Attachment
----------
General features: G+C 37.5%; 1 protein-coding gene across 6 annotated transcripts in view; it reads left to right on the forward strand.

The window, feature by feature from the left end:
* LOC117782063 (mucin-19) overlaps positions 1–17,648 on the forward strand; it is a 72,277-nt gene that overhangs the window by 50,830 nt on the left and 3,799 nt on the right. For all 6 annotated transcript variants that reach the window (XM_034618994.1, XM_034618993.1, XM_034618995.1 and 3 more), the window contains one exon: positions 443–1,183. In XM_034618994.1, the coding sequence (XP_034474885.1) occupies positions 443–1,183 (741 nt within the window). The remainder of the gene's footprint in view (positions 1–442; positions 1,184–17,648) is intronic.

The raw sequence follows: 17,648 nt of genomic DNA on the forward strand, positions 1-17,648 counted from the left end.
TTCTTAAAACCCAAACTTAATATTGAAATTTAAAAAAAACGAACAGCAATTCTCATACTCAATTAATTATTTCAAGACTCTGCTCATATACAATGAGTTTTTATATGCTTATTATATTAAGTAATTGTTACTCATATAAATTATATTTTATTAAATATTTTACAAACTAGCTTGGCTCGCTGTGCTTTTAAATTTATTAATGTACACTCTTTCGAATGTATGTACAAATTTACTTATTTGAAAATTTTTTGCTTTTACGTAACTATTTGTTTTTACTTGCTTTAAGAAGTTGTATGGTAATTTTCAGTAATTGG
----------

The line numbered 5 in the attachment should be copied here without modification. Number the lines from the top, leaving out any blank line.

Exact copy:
TTCTTAAAACCCAAACTTAATATTGAAATTTAAAAAAAACGAACAGCAATTCTCATACTCAATTAATTATTTCAAGACTCTGCTCATATACAATGAGTTTTTATATGCTTATTATATTAAGTAATTGTTACTCATATAAATTATATTTTATTAAATATTTTACAAACTAGCTTGGCTCGCTGTGCTTTTAAATTTATTAATGTACACTCTTTCGAATGTATGTACAAATTTACTTATTTGAAAATTTTTTGCTTTTACGTAACTATTTGTTTTTACTTGCTTTAAGAAGTTGTATGGTAATTTTCAGTAATTGG